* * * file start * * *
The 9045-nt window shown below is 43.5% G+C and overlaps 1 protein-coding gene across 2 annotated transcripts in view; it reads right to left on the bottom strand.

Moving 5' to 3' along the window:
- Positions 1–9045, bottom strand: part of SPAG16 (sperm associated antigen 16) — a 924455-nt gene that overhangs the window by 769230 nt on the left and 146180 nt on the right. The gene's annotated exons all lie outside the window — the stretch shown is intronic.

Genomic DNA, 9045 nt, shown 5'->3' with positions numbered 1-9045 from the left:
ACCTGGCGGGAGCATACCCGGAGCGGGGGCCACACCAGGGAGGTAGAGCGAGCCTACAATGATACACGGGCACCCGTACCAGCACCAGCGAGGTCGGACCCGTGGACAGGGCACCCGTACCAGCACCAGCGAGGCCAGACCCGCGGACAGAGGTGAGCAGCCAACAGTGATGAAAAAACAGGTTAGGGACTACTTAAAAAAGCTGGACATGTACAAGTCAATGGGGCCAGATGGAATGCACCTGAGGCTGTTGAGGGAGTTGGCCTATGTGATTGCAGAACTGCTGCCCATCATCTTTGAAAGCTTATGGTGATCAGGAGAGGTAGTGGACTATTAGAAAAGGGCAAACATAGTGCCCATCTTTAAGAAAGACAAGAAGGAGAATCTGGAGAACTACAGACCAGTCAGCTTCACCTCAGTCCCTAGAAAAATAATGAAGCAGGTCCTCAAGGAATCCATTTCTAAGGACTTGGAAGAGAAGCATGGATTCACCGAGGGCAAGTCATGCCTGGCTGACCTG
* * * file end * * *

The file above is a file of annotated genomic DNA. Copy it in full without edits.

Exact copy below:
The 9045-nt window shown below is 43.5% G+C and overlaps 1 protein-coding gene across 2 annotated transcripts in view; it reads right to left on the bottom strand.

Moving 5' to 3' along the window:
- Positions 1–9045, bottom strand: part of SPAG16 (sperm associated antigen 16) — a 924455-nt gene that overhangs the window by 769230 nt on the left and 146180 nt on the right. The gene's annotated exons all lie outside the window — the stretch shown is intronic.

Genomic DNA, 9045 nt, shown 5'->3' with positions numbered 1-9045 from the left:
ACCTGGCGGGAGCATACCCGGAGCGGGGGCCACACCAGGGAGGTAGAGCGAGCCTACAATGATACACGGGCACCCGTACCAGCACCAGCGAGGTCGGACCCGTGGACAGGGCACCCGTACCAGCACCAGCGAGGCCAGACCCGCGGACAGAGGTGAGCAGCCAACAGTGATGAAAAAACAGGTTAGGGACTACTTAAAAAAGCTGGACATGTACAAGTCAATGGGGCCAGATGGAATGCACCTGAGGCTGTTGAGGGAGTTGGCCTATGTGATTGCAGAACTGCTGCCCATCATCTTTGAAAGCTTATGGTGATCAGGAGAGGTAGTGGACTATTAGAAAAGGGCAAACATAGTGCCCATCTTTAAGAAAGACAAGAAGGAGAATCTGGAGAACTACAGACCAGTCAGCTTCACCTCAGTCCCTAGAAAAATAATGAAGCAGGTCCTCAAGGAATCCATTTCTAAGGACTTGGAAGAGAAGCATGGATTCACCGAGGGCAAGTCATGCCTGGCTGACCTG